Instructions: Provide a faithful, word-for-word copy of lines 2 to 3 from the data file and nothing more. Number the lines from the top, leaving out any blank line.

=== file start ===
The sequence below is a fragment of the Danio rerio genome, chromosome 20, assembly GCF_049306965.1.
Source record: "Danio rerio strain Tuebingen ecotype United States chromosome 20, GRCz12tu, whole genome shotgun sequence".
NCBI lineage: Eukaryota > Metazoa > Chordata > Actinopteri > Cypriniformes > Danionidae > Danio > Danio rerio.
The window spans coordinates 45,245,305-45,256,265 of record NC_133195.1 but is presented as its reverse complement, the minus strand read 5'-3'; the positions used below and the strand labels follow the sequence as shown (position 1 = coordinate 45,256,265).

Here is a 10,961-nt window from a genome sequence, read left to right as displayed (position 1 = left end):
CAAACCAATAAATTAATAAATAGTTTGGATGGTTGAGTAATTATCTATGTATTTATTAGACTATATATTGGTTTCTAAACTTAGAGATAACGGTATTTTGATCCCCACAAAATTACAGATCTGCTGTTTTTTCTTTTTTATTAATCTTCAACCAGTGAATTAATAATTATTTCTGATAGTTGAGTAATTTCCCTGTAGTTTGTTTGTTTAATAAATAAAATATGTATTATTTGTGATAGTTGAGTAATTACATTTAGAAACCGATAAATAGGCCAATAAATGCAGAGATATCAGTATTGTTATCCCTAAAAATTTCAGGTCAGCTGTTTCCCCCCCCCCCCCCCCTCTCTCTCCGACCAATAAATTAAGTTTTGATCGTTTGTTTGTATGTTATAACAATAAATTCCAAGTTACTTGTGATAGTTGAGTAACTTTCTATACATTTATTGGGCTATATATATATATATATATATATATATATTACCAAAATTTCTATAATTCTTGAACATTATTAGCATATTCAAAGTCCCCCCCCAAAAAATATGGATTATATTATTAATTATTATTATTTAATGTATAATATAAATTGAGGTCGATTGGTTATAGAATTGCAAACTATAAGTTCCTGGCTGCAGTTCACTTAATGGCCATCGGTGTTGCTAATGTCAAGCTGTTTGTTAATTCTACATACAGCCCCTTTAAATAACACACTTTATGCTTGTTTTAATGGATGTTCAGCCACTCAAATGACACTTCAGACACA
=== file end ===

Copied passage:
Source record: "Danio rerio strain Tuebingen ecotype United States chromosome 20, GRCz12tu, whole genome shotgun sequence".
NCBI lineage: Eukaryota > Metazoa > Chordata > Actinopteri > Cypriniformes > Danionidae > Danio > Danio rerio.